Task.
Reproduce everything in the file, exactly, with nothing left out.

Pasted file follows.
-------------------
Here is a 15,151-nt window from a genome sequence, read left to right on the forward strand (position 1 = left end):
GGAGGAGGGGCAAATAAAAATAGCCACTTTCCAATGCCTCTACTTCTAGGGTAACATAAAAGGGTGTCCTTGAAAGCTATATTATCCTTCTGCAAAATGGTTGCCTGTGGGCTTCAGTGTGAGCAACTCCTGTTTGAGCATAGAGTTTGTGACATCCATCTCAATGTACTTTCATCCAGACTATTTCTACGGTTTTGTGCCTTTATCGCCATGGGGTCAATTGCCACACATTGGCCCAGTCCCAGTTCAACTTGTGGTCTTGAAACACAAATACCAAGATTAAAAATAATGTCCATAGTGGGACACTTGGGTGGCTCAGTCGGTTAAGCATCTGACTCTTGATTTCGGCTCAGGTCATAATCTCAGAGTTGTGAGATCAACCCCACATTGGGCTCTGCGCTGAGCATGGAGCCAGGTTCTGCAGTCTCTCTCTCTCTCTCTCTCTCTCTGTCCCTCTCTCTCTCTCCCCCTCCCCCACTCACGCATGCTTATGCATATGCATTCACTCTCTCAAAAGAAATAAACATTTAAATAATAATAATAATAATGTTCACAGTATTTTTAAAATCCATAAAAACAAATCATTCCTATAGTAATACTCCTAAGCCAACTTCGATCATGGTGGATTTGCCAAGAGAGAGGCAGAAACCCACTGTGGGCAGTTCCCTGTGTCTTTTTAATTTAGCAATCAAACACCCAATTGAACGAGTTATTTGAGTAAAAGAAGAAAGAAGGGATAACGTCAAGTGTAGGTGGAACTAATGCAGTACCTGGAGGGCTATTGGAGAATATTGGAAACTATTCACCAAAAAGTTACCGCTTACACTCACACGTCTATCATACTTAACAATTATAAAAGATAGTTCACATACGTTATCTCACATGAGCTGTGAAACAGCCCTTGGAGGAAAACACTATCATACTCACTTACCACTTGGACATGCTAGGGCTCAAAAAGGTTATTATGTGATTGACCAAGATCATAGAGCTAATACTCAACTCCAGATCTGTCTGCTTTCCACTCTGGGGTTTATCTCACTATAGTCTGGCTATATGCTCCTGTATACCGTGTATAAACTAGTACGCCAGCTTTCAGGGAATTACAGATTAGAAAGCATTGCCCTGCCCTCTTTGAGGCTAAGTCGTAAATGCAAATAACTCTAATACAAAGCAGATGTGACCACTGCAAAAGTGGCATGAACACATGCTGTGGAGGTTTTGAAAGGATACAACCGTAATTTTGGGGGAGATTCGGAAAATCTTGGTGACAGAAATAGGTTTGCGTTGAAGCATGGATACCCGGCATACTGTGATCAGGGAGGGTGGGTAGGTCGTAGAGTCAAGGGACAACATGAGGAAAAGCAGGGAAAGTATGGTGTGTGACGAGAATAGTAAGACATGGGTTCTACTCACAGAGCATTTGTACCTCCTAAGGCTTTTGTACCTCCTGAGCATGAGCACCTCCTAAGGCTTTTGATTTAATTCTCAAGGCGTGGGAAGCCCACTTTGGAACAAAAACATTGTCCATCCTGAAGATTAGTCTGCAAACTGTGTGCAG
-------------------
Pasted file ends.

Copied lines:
Here is a 15,151-nt window from a genome sequence, read left to right on the forward strand (position 1 = left end):
GGAGGAGGGGCAAATAAAAATAGCCACTTTCCAATGCCTCTACTTCTAGGGTAACATAAAAGGGTGTCCTTGAAAGCTATATTATCCTTCTGCAAAATGGTTGCCTGTGGGCTTCAGTGTGAGCAACTCCTGTTTGAGCATAGAGTTTGTGACATCCATCTCAATGTACTTTCATCCAGACTATTTCTACGGTTTTGTGCCTTTATCGCCATGGGGTCAATTGCCACACATTGGCCCAGTCCCAGTTCAACTTGTGGTCTTGAAACACAAATACCAAGATTAAAAATAATGTCCATAGTGGGACACTTGGGTGGCTCAGTCGGTTAAGCATCTGACTCTTGATTTCGGCTCAGGTCATAATCTCAGAGTTGTGAGATCAACCCCACATTGGGCTCTGCGCTGAGCATGGAGCCAGGTTCTGCAGTCTCTCTCTCTCTCTCTCTCTCTCTGTCCCTCTCTCTCTCTCCCCCTCCCCCACTCACGCATGCTTATGCATATGCATTCACTCTCTCAAAAGAAATAAACATTTAAATAATAATAATAATAATGTTCACAGTATTTTTAAAATCCATAAAAACAAATCATTCCTATAGTAATACTCCTAAGCCAACTTCGATCATGGTGGATTTGCCAAGAGAGAGGCAGAAACCCACTGTGGGCAGTTCCCTGTGTCTTTTTAATTTAGCAATCAAACACCCAATTGAACGAGTTATTTGAGTAAAAGAAGAAAGAAGGGATAACGTCAAGTGTAGGTGGAACTAATGCAGTACCTGGAGGGCTATTGGAGAATATTGGAAACTATTCACCAAAAAGTTACCGCTTACACTCACACGTCTATCATACTTAACAATTATAAAAGATAGTTCACATACGTTATCTCACATGAGCTGTGAAACAGCCCTTGGAGGAAAACACTATCATACTCACTTACCACTTGGACATGCTAGGGCTCAAAAAGGTTATTATGTGATTGACCAAGATCATAGAGCTAATACTCAACTCCAGATCTGTCTGCTTTCCACTCTGGGGTTTATCTCACTATAGTCTGGCTATATGCTCCTGTATACCGTGTATAAACTAGTACGCCAGCTTTCAGGGAATTACAGATTAGAAAGCATTGCCCTGCCCTCTTTGAGGCTAAGTCGTAAATGCAAATAACTCTAATACAAAGCAGATGTGACCACTGCAAAAGTGGCATGAACACATGCTGTGGAGGTTTTGAAAGGATACAACCGTAATTTTGGGGGAGATTCGGAAAATCTTGGTGACAGAAATAGGTTTGCGTTGAAGCATGGATACCCGGCATACTGTGATCAGGGAGGGTGGGTAGGTCGTAGAGTCAAGGGACAACATGAGGAAAAGCAGGGAAAGTATGGTGTGTGACGAGAATAGTAAGACATGGGTTCTACTCACAGAGCATTTGTACCTCCTAAGGCTTTTGTACCTCCTGAGCATGAGCACCTCCTAAGGCTTTTGATTTAATTCTCAAGGCGTGGGAAGCCCACTTTGGAACAAAAACATTGTCCATCCTGAAGATTAGTCTGCAAACTGTGTGCAG